Dates are sometimes given with a “<“ before or a “>” after. These indicate “or could be earlier” and “or could be later” respectively. The word “date” is used to indicate an incumbent as of 2003.
I have tried to mark any place where I put an interpretation on the information with the word “assume”.>/p>
I have attempted to use bold type as an aid to navigation. So many entries have to refer to other entries and where these are significant, such as a name change, I have used bold.
This is not a complete work: it probably never will be. It will contain errors. If you can add or correct, please contact me, through the Kawartha Branch of the Ontario Genealogical Society (address at the front of the book). Collectively, we can help explain an amazingly complex and surprisingly fascinating component of our forebears lives.
The information is provided in sections by denomination and within each section alphabetically by location. If a place is known by different names (or if a building had its location name changed) the names are cross-referenced.
There are also two indexes. One is by congregation name, so you can find every congregation named “St Andrews” or “Zion” (and good luck to you on both!!). The second index is by minister name. Note the religion short forms that are listed at the beginning of the congregation index.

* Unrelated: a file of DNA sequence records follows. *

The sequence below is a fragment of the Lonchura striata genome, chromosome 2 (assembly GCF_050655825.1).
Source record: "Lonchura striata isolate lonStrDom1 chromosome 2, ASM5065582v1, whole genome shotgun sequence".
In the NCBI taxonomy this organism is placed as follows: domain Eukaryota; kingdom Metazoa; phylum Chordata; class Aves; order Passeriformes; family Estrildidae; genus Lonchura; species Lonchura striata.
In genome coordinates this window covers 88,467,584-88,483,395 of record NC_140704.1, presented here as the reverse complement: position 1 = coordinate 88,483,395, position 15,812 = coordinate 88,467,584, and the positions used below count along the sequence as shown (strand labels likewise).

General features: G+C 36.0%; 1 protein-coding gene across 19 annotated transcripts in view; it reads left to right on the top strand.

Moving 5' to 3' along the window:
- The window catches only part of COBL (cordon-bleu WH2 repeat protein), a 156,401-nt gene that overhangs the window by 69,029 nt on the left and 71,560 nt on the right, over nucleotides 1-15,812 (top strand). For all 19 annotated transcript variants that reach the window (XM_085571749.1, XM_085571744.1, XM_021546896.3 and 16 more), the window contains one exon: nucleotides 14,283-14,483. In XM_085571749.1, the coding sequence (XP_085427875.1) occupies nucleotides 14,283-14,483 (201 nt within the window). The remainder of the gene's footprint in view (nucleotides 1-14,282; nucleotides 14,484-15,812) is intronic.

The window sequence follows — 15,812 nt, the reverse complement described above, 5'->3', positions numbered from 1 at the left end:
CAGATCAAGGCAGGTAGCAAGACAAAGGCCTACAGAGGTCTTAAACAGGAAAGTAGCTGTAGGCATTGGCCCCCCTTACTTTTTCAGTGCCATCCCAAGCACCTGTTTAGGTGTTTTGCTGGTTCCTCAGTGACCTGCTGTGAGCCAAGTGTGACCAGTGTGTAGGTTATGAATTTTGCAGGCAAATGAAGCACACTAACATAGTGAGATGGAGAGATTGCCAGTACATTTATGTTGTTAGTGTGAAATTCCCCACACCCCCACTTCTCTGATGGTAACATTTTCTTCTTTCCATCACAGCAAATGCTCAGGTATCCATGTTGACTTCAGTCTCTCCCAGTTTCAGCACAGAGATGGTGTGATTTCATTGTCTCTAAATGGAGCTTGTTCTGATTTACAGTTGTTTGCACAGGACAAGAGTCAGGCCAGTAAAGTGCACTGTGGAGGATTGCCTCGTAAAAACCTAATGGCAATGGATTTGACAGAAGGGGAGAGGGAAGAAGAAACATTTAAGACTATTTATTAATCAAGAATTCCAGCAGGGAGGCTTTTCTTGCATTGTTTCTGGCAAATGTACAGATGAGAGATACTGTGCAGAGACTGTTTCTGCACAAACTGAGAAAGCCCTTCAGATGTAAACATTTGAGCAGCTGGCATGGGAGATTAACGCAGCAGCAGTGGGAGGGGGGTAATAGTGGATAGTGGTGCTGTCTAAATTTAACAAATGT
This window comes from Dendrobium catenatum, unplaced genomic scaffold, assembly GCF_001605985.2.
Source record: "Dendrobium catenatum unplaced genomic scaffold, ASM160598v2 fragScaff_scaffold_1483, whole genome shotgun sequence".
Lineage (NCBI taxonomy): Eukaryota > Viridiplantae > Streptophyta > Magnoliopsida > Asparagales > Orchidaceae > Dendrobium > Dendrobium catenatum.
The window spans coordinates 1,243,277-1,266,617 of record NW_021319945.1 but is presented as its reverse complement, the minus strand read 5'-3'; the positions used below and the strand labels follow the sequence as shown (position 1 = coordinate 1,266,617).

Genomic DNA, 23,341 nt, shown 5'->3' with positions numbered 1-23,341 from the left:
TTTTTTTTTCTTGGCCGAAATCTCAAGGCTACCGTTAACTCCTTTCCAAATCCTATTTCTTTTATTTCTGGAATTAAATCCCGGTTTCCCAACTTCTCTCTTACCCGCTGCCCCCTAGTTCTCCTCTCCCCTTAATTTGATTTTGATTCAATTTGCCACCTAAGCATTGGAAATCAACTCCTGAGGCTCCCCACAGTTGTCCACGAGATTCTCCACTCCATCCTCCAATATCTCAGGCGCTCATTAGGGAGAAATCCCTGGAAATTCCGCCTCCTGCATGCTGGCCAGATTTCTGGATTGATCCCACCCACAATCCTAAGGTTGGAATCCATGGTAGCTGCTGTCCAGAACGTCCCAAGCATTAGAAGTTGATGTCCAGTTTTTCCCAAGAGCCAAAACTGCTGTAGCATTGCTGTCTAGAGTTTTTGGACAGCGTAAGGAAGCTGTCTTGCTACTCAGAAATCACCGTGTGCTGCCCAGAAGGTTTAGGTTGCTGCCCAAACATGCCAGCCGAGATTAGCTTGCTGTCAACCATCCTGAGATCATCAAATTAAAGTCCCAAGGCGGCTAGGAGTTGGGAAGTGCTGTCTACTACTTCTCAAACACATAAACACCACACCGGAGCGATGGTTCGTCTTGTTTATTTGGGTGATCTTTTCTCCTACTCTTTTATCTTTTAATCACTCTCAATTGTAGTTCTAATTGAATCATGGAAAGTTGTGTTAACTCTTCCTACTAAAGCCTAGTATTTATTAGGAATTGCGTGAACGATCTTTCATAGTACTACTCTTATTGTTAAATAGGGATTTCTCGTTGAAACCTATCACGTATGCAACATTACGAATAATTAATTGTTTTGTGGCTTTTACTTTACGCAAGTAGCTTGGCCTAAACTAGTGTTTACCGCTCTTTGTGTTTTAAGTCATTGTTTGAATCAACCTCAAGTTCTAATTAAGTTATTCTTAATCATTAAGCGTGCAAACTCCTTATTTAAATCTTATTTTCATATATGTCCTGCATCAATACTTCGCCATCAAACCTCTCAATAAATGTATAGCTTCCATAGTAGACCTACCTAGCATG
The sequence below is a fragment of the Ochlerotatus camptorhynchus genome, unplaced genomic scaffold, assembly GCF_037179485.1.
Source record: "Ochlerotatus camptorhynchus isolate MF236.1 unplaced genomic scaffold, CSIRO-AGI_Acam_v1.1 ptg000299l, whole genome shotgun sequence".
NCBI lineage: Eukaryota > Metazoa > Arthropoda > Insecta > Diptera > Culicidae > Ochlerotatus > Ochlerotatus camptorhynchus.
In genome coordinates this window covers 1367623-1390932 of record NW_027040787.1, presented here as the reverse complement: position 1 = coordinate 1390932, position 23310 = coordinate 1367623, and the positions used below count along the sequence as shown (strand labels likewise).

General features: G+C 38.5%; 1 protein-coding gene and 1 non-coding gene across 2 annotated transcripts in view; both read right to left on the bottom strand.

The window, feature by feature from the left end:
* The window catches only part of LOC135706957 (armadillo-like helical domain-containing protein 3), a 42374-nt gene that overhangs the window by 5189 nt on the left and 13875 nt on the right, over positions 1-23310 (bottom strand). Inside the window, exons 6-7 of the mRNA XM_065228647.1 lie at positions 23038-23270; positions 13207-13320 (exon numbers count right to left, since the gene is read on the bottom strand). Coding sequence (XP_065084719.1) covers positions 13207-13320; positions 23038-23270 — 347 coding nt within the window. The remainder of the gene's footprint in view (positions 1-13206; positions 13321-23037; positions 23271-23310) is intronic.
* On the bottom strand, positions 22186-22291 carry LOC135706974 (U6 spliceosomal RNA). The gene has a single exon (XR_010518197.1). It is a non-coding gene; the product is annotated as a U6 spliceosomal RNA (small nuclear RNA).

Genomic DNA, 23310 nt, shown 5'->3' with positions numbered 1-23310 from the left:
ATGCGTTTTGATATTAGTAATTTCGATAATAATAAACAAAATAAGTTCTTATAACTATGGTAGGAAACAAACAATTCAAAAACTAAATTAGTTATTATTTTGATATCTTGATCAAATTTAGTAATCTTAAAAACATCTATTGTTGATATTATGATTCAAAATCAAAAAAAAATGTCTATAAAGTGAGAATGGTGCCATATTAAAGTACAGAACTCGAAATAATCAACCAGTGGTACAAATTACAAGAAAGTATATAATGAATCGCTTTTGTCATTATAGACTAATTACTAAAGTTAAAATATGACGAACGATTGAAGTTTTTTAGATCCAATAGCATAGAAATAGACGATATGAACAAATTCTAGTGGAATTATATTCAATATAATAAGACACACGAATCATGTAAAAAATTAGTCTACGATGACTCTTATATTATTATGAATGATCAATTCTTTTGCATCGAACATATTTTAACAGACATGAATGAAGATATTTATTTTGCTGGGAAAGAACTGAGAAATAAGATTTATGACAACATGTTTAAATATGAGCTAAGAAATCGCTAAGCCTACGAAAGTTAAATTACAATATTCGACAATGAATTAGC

The minister’s names in the main denomination section are as listed in the source material, which frequently implies first names as initials only. In the index by minister name, I have additionally referred to indexes in the archives (such as the card index of clergy at AAT). These frequently give the full name of the minister, which I have used in the index. There may also be spelling differences – I have used the index as the authority. I have not converted the initials to full name unless that minister was specifically listed in the source index as at that location at that time. This a safety feature – there are two Anglican ministers named John McCleary in neighbouring parishes at the same time and I cannot guarantee that the same has not happened elsewhere, so guessing that all references to “J Smith” refer to one person is dangerous!